Let’s get right to the point. Saving for retirement in a Roth 401k likely will leave you with less money in retirement than if you had invested in a traditional 401k.
There are some exceptions to this rule. For example, a Roth 401k may be the right choice if you make more than $1 million a year or if you make so little that you pay no income tax or very little income tax. But for the majority of us, the Roth 401k is better left alone. Here’s why.
Roth 401k Basics
A Roth 401k is a retirement plan set up by employers that allow employees to contribute to their retirement. Unlike a traditional 401k that is tax deferred, however, money invested in a 401k Roth account is included in an employee’s taxable income. For example, if an employee is in the 25% federal tax bracket and pays 5% in state income tax, he or she would have to make $14,285 in gross income to invest $10,000 in a Roth 401k.
Here’s the math: $14,285 x 30% = $4,285 in taxes. $14,285 – $4,285 = $10,000.
The benefit of a Roth 401k is that your investments grow tax free. If by retirement that $10,000 has grown into $50,000, you pay no tax on the $40,000 gain. With a traditional 401k, the initial investment is excluded from your taxable income, but you do pay taxes on your entire 401k balance as you make withdraws from the account.
Why contributing to a Roth 401k is probably a mistake
Determining whether a Roth 401k or traditional 401k is best requires a bit of guess work. Traditional analysis asks whether your tax rate will be different when you contribute to the Roth 401k than it will when you make withdrawals from the retirement account. If your tax rate will be the same, the argument goes, than it makes no difference whether you invest in a traditional or Roth 401k. A tax rate that is higher when you make contributions than when you take withdrawals favors a traditional 401k, while a tax rate that is lower favors a Roth.
The problem with this analysis, however, is that it glosses over the difference between the marginal tax rate and the effective tax rate. The federal tax rate is progressive, meaning that the tax rate increases as your income increases. For example, here are the 2008 federal tax brackets as released by the IRS:
2008 Tax Brackets
|Tax Rate||Single||Married Filing Jointly|
|10%||Not over $8,025||Not over $16,050|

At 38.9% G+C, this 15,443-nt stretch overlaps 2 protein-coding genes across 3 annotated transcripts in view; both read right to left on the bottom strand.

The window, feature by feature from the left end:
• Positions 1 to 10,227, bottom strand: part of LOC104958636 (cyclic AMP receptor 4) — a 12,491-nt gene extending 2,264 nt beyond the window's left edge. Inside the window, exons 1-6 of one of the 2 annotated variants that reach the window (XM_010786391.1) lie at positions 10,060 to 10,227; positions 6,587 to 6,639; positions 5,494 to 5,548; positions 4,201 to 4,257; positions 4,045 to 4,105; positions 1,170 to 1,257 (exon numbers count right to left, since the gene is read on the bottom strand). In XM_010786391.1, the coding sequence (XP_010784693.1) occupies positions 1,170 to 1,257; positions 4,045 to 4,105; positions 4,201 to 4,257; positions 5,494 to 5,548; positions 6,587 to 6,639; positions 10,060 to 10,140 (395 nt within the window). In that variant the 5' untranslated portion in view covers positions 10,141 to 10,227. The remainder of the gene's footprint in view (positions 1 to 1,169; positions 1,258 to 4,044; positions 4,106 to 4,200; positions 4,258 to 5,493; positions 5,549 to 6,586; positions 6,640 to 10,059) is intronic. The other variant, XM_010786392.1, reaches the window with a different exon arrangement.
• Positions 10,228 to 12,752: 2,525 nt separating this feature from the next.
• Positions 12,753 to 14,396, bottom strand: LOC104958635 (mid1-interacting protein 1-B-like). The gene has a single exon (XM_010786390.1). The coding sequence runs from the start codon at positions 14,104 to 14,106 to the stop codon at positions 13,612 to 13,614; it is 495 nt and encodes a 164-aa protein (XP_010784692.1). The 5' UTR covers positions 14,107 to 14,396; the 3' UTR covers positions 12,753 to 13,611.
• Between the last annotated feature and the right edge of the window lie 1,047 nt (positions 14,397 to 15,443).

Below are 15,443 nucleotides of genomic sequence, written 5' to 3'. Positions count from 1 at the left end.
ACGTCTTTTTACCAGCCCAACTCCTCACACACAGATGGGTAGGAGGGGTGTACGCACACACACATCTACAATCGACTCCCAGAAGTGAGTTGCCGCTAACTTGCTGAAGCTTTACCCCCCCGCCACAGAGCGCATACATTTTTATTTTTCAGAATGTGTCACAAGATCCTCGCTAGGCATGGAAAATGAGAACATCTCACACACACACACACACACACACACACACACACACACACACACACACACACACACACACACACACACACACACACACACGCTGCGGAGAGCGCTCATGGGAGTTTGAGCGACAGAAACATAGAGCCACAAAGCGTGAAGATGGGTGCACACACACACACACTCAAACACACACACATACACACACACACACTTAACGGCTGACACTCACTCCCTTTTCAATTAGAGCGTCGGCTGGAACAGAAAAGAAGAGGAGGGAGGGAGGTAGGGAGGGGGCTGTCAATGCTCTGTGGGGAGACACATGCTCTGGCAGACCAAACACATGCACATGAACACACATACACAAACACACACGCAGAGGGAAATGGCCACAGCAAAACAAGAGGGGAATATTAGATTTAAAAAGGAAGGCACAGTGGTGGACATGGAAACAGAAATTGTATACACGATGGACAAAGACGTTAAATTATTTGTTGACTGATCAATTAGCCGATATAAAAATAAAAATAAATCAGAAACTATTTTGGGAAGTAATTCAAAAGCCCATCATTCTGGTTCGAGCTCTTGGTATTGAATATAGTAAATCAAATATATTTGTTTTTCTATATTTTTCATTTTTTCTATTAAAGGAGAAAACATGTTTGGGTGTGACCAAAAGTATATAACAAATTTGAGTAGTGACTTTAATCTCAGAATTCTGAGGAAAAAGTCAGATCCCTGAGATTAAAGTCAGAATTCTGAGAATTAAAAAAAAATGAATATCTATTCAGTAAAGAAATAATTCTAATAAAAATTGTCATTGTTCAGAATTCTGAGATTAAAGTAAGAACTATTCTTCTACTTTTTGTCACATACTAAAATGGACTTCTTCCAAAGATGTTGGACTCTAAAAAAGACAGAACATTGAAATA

|15%||$8,025 – $32,550||$16,050 – $65,100|
|25%||$32,550 – $78,850||$65,100 – $131,450|
|28%||$78,850 – $164,550||$131,450 – $200,300|
|33%||$164,550 – $357,700||$200,300 – $357,700|
|35%||Over $357,700||Over $357,700|
As you can see, the tax rate increases as an individual or couple’s income increases.
Now the marginal tax rate is the highest rate that an individual or couple pays based on their income level. For those with taxable income over $357,700, their marginal rate is 35%. In contrast, the effective rate is the average income tax rate paid. Somebody with taxable income of $357,701, for example, only pays 35% income tax on the $1. An individual would pay 33% for taxable income over $164,550, 28% for the portion of their taxable income over $78,859, and so on. In the end, their effective tax rate would be the total tax paid divided by gross income, which would come out to a lot less than their marginal rate of 35%.
The key point for our purposes is that contributions to a traditional 401k reduce an individual’s tax liability at their marginal rate, not their effective rate. In contrast, withdrawals from a traditional 401k will be taxed, along with other retirement income, at your effective rate. So unless you expect your current marginal tax rate to equal or exceed your effective tax rate at retirement, the Roth 401k is not the best choice.
If you’d like to read a detailed analysis of the Roth 401k, check out Thinking About a Roth 401(k)? Think Again
Is a Roth 401k the right choice for anybody?
Sure. For those making in excess of $1 million, their effective tax rate and marginal tax rates begin to converge. Furthermore, they are likely to amass sufficient wealth such that their retirement income could exceed their current income, which could favor a Roth 401k. Also, if you live in a state that doesn’t have an income tax, but expect to move to a state that does during retirement, the Roth 401k may be the better choice. And a teenager who doesn’t earn enough to pay taxes but wants to save for retirement would be better off choosing a Roth account.
So choosing the right investment vehicle is not a one-size-fits-all proposition. And it should be noted that you can invest in both a Roth and traditional 401k. But for most, sound retirement planning suggests that we pass on the Roth 401k.
Here are some other Roth 401k articles worth reading:Topics: Retirement Planning